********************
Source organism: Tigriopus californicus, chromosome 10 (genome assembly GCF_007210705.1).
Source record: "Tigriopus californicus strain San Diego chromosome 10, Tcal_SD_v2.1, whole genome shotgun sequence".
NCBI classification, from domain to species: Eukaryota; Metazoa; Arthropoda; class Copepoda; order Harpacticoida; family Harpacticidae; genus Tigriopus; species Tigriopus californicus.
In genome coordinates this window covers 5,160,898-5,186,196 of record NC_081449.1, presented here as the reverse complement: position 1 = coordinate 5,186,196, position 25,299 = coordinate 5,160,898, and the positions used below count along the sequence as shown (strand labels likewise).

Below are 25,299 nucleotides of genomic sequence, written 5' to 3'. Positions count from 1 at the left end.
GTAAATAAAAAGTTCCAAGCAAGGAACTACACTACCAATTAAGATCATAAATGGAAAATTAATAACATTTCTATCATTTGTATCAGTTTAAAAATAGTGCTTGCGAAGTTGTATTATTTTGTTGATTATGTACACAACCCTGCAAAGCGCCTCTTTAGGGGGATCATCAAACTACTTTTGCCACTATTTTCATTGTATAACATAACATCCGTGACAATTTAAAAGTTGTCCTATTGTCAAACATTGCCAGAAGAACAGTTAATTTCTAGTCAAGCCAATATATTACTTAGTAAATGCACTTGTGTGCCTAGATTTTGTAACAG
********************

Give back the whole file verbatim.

Source organism: Tigriopus californicus, chromosome 10 (genome assembly GCF_007210705.1).
Source record: "Tigriopus californicus strain San Diego chromosome 10, Tcal_SD_v2.1, whole genome shotgun sequence".
NCBI classification, from domain to species: Eukaryota; Metazoa; Arthropoda; class Copepoda; order Harpacticoida; family Harpacticidae; genus Tigriopus; species Tigriopus californicus.
In genome coordinates this window covers 5,160,898-5,186,196 of record NC_081449.1, presented here as the reverse complement: position 1 = coordinate 5,186,196, position 25,299 = coordinate 5,160,898, and the positions used below count along the sequence as shown (strand labels likewise).

Below are 25,299 nucleotides of genomic sequence, written 5' to 3'. Positions count from 1 at the left end.
GTAAATAAAAAGTTCCAAGCAAGGAACTACACTACCAATTAAGATCATAAATGGAAAATTAATAACATTTCTATCATTTGTATCAGTTTAAAAATAGTGCTTGCGAAGTTGTATTATTTTGTTGATTATGTACACAACCCTGCAAAGCGCCTCTTTAGGGGGATCATCAAACTACTTTTGCCACTATTTTCATTGTATAACATAACATCCGTGACAATTTAAAAGTTGTCCTATTGTCAAACATTGCCAGAAGAACAGTTAATTTCTAGTCAAGCCAATATATTACTTAGTAAATGCACTTGTGTGCCTAGATTTTGTAACAG